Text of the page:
The Corillon is a mixed-breed dog with a Pembroke Welsh Corgi parent and a Papillon parent. Small in stature but big in heart, the Corillon is a combination of two breeds known for being plucky, cheerful, sociable, and athletic. What’s more, behind the Corillon is a long and intriguing history, as the parent breeds have graced us with their presence for many, many years.
Black & tan, fawn, red, sable, white & black, white & lemon, white & red, white & sable, white black & tan, black brown & white (more colors may be possible)
Active and loving families
Upbeat, friendly, athletic, affectionate, alert
The Corillon can come in a number of color combinations because of the diverse color possibilities of the parent breeds. White markings or markings in other colors are also possible. This spunky little dog merges two sets of unique physical features, two of which are the infamous butterfly ears of the papillon and the long, rounded, stocky Pembroke Welsh Corgi build. Traits may vary, though, since this is a mixed breed, meaning anything is possible!
Since they’re pretty athletic as adults, Corillon puppies are sure to be little livewires, so be prepared to try and keep up with them! Puppyhood is a critical time for training and socializing dogs, as they internalize what they learn much more easily, so it’s best to get started on that as soon as your new dog comes home. Adult dogs can also be trained as socialized, but it may take a little more time.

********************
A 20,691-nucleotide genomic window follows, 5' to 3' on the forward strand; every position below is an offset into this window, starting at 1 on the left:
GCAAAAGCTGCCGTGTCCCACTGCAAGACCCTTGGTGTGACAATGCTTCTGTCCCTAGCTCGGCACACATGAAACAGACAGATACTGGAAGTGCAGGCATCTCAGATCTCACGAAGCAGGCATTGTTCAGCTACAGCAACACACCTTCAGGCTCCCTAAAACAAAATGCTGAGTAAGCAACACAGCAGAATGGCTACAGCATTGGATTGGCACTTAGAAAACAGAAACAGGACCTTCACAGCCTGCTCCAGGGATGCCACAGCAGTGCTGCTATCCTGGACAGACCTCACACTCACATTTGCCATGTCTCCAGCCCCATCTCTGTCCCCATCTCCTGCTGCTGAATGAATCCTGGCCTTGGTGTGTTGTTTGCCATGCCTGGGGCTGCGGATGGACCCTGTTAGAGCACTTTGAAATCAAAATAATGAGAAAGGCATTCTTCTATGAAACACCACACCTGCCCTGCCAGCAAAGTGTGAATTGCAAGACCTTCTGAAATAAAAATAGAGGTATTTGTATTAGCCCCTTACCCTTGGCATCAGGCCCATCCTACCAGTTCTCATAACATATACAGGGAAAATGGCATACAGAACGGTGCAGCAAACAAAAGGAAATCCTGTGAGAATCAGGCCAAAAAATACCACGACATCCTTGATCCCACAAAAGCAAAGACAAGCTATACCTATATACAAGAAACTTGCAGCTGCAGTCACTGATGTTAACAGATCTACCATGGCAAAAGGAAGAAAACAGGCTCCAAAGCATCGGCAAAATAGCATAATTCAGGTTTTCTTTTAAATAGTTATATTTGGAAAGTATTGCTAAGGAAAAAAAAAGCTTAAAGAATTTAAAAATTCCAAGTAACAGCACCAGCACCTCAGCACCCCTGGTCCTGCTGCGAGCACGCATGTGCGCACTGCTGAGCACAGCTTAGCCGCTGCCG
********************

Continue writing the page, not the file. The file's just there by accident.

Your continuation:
As for how to acquire Corillon puppies, the options are getting one from as reputable a breeder as possible or adopting one. We would always say go for the second option, if possible, as shelters are jam-packed with both adult dogs and puppies. Most are mixed breeds, and you might be surprised at the diversity in shelters.
Of course, there’s no guarantee you’ll find a Corillon specifically, but it’s worth giving it a shot. Even if you don’t, you might fall for another cutie that you’d love to bring home. If you opt to go via a breeder, steer clear of backyard breeders and breeders that don’t carry out health checks or take care of the animals’ welfare.
Unscrupulous breeders are likely to push you into making a decision so they get paid quickly (some even give the puppies away before they’re 8 weeks old) or may be reluctant to let you visit the mother and other puppies. Watch out for these giveaway signs.
Temperament & Intelligence of the Corillon
Are These Dogs Good for Families? 👪